Head to the Trælanípa sea cliffs first and climb the rocky face until you reach the viewpoint. This is the section where you’ll have to veer off the path to get a clear angle of the lake. Once you reach the viewpoint and behold the optical illusion, you’ll never want to leave. Although it’s not the case, Sørvágsvatn appears to hang high above the Atlantic waves crashing against the jagged cliffs. 

Enjoy every moment at the Trælanípa viewpoint and snap lots of otherworldly pictures of the scenery on Vágar Island. After taking in the spectacular views, trek down the cliff to venture towards Bøsdalafossur. Situated on the edge of Sørvágsvatn, the beautiful waterfall is where the water spills into the ocean. 

It’s a slight scramble downhill to the waterfall, but you’ll find astonishing images of rugged cliffs and sea stacks. From Bøsdalafossur, the trail loops along the lake’s shoreline and goes back to the trailhead. Although you could probably hike the loop within two hours, don’t be surprised to spend several hours enjoying the views. Can’t get enough of hiking?

Check out here our top 5 hikes in the Faroe Islands.

Tips for your Sørvágsvatn Hike

Before starting the Sørvágsvatn hike, save these useful tips that may help on the trail.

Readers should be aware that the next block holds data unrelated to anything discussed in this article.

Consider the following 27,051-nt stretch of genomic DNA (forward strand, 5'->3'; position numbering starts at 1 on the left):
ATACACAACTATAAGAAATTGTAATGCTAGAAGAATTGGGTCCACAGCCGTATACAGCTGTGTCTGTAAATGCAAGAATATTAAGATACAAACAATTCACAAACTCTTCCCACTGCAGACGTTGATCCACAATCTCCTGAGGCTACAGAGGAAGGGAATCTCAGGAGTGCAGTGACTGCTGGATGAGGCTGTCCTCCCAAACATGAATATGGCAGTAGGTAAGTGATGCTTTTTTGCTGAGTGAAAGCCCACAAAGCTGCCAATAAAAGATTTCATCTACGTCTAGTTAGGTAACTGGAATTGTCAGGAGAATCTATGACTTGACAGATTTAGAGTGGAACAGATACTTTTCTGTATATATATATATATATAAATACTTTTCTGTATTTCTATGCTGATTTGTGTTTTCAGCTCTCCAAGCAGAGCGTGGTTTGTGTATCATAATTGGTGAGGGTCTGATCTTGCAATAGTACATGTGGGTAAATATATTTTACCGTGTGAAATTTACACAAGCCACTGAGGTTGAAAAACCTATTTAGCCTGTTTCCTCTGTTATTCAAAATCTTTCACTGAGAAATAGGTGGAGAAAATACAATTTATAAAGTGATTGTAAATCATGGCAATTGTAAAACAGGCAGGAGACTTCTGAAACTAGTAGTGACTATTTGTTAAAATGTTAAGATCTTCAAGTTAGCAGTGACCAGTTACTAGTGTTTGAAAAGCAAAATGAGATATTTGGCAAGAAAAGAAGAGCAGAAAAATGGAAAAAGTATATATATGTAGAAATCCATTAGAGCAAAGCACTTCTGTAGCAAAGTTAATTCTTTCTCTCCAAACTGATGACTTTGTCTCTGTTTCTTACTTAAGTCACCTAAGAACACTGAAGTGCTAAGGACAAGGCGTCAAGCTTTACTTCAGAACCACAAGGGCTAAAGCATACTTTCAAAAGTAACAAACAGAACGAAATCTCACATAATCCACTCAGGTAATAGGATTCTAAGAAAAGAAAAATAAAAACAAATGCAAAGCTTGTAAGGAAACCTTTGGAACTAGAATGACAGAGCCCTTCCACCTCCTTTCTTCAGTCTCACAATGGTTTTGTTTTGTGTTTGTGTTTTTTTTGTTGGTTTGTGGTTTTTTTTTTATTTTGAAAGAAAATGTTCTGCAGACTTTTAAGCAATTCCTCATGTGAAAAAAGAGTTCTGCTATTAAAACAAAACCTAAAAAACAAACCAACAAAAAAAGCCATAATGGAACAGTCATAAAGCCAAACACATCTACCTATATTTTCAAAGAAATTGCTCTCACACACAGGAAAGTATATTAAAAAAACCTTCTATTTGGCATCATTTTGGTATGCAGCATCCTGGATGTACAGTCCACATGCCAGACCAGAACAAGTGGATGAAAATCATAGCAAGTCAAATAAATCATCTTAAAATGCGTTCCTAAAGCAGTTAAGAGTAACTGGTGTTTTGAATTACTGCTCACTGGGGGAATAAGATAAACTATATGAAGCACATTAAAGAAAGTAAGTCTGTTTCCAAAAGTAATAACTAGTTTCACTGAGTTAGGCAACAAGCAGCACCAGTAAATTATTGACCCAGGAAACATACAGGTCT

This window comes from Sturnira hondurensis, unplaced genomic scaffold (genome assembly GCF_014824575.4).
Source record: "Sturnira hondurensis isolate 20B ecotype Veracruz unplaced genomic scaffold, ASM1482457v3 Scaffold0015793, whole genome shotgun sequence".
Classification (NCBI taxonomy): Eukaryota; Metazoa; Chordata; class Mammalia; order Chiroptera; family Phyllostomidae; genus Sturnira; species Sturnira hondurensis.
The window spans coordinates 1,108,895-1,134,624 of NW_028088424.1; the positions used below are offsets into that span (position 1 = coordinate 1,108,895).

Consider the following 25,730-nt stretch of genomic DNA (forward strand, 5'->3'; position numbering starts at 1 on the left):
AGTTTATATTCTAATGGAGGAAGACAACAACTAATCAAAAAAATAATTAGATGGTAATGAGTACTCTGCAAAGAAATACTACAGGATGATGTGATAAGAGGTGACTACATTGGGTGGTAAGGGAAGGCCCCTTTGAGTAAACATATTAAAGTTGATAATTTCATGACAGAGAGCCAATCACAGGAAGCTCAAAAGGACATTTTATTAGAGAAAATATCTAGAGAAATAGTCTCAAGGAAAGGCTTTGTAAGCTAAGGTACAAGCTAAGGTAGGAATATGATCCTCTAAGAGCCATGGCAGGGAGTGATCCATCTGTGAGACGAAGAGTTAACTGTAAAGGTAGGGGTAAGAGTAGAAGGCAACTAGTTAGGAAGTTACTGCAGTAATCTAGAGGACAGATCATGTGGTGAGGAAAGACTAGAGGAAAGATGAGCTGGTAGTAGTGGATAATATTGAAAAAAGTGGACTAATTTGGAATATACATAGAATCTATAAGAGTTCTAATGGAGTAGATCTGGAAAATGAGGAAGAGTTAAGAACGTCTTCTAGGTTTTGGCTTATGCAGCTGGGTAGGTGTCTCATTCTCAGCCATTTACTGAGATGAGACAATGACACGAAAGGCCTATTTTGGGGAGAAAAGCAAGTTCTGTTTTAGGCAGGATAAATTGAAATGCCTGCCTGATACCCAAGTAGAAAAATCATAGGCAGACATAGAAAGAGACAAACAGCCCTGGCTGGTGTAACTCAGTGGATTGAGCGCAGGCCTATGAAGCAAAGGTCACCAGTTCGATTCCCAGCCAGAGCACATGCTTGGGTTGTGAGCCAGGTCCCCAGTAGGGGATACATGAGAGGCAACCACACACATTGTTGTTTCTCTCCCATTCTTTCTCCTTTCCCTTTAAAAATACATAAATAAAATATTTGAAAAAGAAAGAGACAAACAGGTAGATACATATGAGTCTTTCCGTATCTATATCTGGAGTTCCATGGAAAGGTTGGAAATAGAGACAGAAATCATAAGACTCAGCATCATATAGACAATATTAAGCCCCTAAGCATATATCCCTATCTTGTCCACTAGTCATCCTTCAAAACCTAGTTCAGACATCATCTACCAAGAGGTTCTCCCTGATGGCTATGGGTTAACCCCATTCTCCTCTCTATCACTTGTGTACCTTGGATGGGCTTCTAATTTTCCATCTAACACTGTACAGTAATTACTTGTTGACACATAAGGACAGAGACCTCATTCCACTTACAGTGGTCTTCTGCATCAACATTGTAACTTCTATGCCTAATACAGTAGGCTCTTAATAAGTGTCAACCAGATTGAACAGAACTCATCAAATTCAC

• Foreign visitors must pay a fee of DKK 200 (about $31.50, €27, £24.50) when hiking to Trælanípa. The payment is collected in the parking lot before you begin the hike.
  • To get the best views of the optical illusion, you have to venture off the path to see the lake above the ocean. You’ll make a short ascent along the closest cliff to reach the viewpoint. If you’re unsure, there will likely be other people on the trail that you can follow.
  • Be extremely careful when hiking around the cliffside edge, especially when it’s windy. You won’t survive a fall off the cliffs here, and no picture is worth your life!
  • Waterproof hiking shoes with good traction are essential for this trek. You’ll encounter lots of streams and muddy areas on the trail that can be slippery. A normal pair of sneakers won’t provide enough support to prevent a fall.
  • Try to avoid this hike on a rainy day due to increased amounts of slippery surfaces on the trail. Plus, crummy weather will ruin the incredible views of this alluring lake.
  • Bring a portable charger for your camera (or cell phone) since you’ll likely take tons of pictures. The viewpoint overlooking Sørvágsvatn might be the most stunning image you’ll see in the Faroe Islands.
  •  If your GPS works, the trail to Trælanípa and Bøsdalafossur is on Google Maps. You’ll also find a map of the area at the trailhead that marks the path. 

Pin it for later

Save this post on your Pinterest account in your ‘Faroe Islands Travel board’ and find it back easily next time.

We love to hear from you

Thanks for checking out our guide to the Sørvágsvatn hike. Hopefully, this has provided the information you need to plan an exciting trip to this scenic location on the Faroe Islands. If you have experiences from this Faroe Islands hike, or if you have a question, please leave a comment below. 

Are you ready to discover more about the Faroe Islands? Check out our Faroe Islands page to read all our articles.

Related content:

Leave a Reply

Your email address will not be published. Required fields are marked *

What we discuss